PHOTO COURTESY/ ST. JOHN’S UNIVERSITY
Over 2,000 students are expected to walk across the stage at St. John’s undergraduate Commencement ceremony this year. One of those students will be Margaret M. Keane’s nephew.
Keane is a double alum of SJU, who worked three jobs to pay for college. Now the CEO of Synchrony Financial, secretary of the St. John’s Board of Trustees she is this year’s undergraduate Commencement speaker. Post-graduation, she has worked her way up in the financial world and used her strong work ethic to her advantage.
As a first generation college student and the middle child of six, Keane felt the weight of the financial burden. She grew up in Howard Beach, Queens, and was looking for a school she could commute to that would foster a great community. St. John’s was her best bet — even though there was hardly any parking in the 80s.
That’s not the only difference she noted. The basketball team was also very successful during her time as an undergraduate, and she went to the Men’s Basketball games all the time. “Even though we didn’t have dorms … you felt like you were a part of something bigger. You could find those moments on campus to just be part of the social activities.”
Initially a government and politics major, Keane says she had good relationships with her professors and even scored a job with a congressman. “I love the professors that taught me there … I finished school in May and went back in September.” She hoped to attend law school after graduation, but she landed a position at Citibank in Queens as a part-time debt collector with a wage of five dollars an hour. “They actually came and recruited kids from the campus, that’s how I got started actually through the career office,” she said.
While she didn’t intend to explore finance, she enjoyed her job and the people she worked with. It wasn’t a change in her career choices — it was all about the money. “There was somebody that sponsored me to join the Management Associate program at Citi and that’s really when I made the shift from going to Law School to … deciding to go for my MBA. Because Citi would pay for my degree,” she said. “Nothing about the experience, it was all about the money.”
She stressed that going to school and working at the same time was difficult to balance, especially with the amount of prerequisites for the major.
Keane joined a group of students taking night classes on campus, and five years later she completed her Master’s. She climbed the ranks of Citibank for 15 years and later held multiple positions at General Electric. Eventually, Synchrony was launched out of GE – with Keane as Chief Executive Officer.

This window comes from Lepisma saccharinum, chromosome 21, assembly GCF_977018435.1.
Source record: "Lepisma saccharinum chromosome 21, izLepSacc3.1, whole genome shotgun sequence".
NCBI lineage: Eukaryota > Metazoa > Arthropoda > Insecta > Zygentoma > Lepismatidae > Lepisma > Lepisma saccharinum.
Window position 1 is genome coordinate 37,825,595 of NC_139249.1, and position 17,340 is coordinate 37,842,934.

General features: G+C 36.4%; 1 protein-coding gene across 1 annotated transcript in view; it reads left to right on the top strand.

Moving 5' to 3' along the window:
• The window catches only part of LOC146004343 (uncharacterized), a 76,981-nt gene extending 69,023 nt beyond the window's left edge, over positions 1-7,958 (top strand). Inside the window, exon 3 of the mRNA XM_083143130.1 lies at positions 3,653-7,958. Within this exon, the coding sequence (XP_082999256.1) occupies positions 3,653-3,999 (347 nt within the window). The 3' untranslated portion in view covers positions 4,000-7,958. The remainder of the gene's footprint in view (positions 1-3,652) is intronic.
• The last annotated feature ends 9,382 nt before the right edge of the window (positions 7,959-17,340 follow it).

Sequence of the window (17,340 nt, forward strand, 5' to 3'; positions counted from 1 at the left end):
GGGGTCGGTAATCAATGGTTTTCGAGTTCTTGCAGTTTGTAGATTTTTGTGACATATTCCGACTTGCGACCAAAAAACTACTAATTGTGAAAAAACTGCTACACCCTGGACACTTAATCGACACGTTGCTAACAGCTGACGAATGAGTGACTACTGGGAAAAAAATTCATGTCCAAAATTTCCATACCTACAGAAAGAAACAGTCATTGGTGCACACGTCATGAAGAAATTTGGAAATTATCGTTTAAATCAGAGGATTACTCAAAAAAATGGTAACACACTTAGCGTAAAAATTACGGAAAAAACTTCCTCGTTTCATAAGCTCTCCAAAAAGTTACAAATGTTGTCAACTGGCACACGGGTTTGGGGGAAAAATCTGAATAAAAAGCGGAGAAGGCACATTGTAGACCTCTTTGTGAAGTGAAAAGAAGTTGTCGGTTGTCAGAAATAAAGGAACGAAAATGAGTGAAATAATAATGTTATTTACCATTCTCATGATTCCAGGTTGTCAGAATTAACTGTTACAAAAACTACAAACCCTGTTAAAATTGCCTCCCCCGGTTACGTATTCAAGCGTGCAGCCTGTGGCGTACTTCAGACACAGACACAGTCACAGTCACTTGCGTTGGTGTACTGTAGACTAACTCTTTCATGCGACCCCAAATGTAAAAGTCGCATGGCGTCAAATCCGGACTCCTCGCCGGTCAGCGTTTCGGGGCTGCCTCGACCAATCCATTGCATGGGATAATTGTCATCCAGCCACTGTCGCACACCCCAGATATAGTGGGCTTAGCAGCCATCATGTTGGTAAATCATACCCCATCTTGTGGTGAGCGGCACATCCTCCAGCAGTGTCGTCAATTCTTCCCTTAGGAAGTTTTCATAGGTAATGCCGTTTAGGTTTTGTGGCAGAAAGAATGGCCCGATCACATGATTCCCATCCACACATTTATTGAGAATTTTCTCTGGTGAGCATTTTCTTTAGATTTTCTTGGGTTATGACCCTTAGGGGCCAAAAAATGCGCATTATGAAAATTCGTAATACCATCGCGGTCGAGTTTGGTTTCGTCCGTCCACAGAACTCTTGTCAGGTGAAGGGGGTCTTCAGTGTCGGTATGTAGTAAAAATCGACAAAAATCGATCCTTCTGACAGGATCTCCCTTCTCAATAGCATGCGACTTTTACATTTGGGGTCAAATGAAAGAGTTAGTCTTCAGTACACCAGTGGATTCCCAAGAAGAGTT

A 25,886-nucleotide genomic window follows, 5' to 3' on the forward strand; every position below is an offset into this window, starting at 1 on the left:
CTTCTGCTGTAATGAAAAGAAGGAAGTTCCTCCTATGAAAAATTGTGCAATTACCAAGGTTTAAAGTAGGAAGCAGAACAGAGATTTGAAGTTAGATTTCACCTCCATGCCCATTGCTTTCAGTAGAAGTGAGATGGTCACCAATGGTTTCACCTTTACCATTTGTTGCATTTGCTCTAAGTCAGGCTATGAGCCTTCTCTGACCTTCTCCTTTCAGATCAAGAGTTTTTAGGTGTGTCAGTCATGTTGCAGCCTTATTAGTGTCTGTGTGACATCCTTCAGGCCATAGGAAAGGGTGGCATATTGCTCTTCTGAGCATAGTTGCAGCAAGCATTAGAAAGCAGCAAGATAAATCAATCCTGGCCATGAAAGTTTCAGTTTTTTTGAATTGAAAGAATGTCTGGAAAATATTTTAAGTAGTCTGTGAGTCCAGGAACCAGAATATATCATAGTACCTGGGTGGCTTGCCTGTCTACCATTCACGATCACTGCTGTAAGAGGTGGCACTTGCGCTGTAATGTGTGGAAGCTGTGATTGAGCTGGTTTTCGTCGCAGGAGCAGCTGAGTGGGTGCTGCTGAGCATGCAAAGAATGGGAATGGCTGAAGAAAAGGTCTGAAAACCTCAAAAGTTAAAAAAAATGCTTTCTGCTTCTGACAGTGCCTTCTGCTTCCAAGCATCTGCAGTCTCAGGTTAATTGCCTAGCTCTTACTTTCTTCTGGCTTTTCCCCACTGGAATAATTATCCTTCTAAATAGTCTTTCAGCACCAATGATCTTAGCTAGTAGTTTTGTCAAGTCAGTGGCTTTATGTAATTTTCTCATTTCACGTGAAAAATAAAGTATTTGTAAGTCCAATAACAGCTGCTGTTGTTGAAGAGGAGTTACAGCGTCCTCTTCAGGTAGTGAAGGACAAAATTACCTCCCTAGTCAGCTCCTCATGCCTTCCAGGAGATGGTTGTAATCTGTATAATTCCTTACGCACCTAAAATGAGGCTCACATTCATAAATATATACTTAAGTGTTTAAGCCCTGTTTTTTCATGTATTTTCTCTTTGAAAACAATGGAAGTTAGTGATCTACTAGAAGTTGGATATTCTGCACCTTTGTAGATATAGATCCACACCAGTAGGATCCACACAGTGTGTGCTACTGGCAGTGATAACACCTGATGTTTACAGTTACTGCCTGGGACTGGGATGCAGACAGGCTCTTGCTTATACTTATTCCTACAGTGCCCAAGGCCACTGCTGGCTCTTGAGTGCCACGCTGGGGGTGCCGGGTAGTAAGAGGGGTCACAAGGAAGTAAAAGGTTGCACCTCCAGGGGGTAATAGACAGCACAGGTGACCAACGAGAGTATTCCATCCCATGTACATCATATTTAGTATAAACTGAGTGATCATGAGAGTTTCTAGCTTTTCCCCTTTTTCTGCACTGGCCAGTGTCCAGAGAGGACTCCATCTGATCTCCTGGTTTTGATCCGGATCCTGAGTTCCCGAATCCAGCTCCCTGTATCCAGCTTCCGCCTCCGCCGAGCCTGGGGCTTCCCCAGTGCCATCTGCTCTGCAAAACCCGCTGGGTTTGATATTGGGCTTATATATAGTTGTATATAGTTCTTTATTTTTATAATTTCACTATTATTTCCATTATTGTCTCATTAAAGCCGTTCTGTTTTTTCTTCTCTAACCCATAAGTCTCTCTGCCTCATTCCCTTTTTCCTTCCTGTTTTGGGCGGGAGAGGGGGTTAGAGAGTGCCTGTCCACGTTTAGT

Although the campus has changed drastically, Keane would fit right into the St. John’s community – be it 1980 or 2019. The campus is full of first generation college students, students with part-time jobs and students who drive home at the end of the night. They have their families on their mind and they don’t want to let them down. They feel the pressure of the need to succeed when they know they’ve put all their money into a good education. And they never forget where they came from.
“I had no expectation of my family helping me … From a pretty young age I started working at whatever I could and help contribute to the family,” she said.
Keane’s father passed away when she was very young; she lost a father and her family took a large financial hit.
As a female CEO, Keane is recognized in the business world frequently because there aren’t many women CEOs. But below her, she sees opportunities for more women, especially in her own company. “Our incoming class this year is going to be 70 percent diverse and more than half of our class is women.”
“I’m a middle girl in between two boys and I think that has something to do with my upbringing,” she said. “My younger brother always says he’s trained me and I think it’s probably true in the sense that I never really let it get in my way.” ‘It’ being the pushback that working women face every day. “I never felt like I was being held back because I was a woman. I just knew that I work hard. And I had that hard-working ethic my whole life that started with how I was brought up … I think I always felt like I had a voice at the table.”
She now sees asserting one’s voice as an important trait for women and minorities. While it isn’t a perfect process, nothing got in the way of her confidence.
“I worked for mostly women at Citibank, so I felt like I had a good set of women I could look up to,” Keane added. Still, she sees the effect of the lack of women CEOs.
Through Synchrony’s recent success, Keane has been able to focus on the more philanthropic aspects of the job. They’ve been able to use their assets to help Middle America families and inner city students with after school programs, as well as better school buildings and shelters for the homeless. But one of her proudest moments was taking care of her employees who were affected by Hurricane Maria.
When it comes to the graduating class of 2019, Keane thinks they’re “better at working in groups” and collaborating. There’s also a knowledge and creative use of technology that she sees this generation bringing to companies like Synchrony. “What worries me .. because it’s so technologically driven, that they may be missing out on relationship building, interpersonal skills… communication, because they rely on the phone.” Her main piece of advice is to “look up” from the phone and develop soft skills.
On May 19, in view of her nephew and sister, another SJU alum, Keane will offer her wisdom to the new graduates, from all that she’s learned on her way to the top. She wants them to know that they should never sell themselves short, because she never did.